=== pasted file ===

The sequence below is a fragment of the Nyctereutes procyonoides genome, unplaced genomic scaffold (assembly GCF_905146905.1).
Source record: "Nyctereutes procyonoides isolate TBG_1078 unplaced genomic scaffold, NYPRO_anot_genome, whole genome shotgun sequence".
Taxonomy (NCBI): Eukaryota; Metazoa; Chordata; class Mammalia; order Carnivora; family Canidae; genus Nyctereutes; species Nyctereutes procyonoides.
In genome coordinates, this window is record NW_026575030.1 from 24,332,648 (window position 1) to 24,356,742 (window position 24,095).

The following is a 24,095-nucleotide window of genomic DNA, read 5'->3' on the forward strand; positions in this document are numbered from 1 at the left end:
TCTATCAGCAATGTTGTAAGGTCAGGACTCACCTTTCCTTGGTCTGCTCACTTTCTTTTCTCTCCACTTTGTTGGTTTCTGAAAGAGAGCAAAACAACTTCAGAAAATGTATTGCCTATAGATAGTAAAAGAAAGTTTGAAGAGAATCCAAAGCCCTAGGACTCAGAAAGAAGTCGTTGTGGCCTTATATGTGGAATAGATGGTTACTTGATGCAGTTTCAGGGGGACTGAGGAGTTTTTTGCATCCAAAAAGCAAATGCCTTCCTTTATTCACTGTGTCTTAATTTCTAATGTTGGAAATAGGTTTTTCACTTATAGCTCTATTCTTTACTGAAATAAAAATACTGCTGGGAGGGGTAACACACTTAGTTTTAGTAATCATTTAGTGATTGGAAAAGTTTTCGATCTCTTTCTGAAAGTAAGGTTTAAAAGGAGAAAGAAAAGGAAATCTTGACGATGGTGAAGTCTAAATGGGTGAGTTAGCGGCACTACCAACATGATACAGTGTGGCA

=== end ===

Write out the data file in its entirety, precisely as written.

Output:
The sequence below is a fragment of the Nyctereutes procyonoides genome, unplaced genomic scaffold (assembly GCF_905146905.1).
Source record: "Nyctereutes procyonoides isolate TBG_1078 unplaced genomic scaffold, NYPRO_anot_genome, whole genome shotgun sequence".
Taxonomy (NCBI): Eukaryota; Metazoa; Chordata; class Mammalia; order Carnivora; family Canidae; genus Nyctereutes; species Nyctereutes procyonoides.
In genome coordinates, this window is record NW_026575030.1 from 24,332,648 (window position 1) to 24,356,742 (window position 24,095).

The following is a 24,095-nucleotide window of genomic DNA, read 5'->3' on the forward strand; positions in this document are numbered from 1 at the left end:
TCTATCAGCAATGTTGTAAGGTCAGGACTCACCTTTCCTTGGTCTGCTCACTTTCTTTTCTCTCCACTTTGTTGGTTTCTGAAAGAGAGCAAAACAACTTCAGAAAATGTATTGCCTATAGATAGTAAAAGAAAGTTTGAAGAGAATCCAAAGCCCTAGGACTCAGAAAGAAGTCGTTGTGGCCTTATATGTGGAATAGATGGTTACTTGATGCAGTTTCAGGGGGACTGAGGAGTTTTTTGCATCCAAAAAGCAAATGCCTTCCTTTATTCACTGTGTCTTAATTTCTAATGTTGGAAATAGGTTTTTCACTTATAGCTCTATTCTTTACTGAAATAAAAATACTGCTGGGAGGGGTAACACACTTAGTTTTAGTAATCATTTAGTGATTGGAAAAGTTTTCGATCTCTTTCTGAAAGTAAGGTTTAAAAGGAGAAAGAAAAGGAAATCTTGACGATGGTGAAGTCTAAATGGGTGAGTTAGCGGCACTACCAACATGATACAGTGTGGCA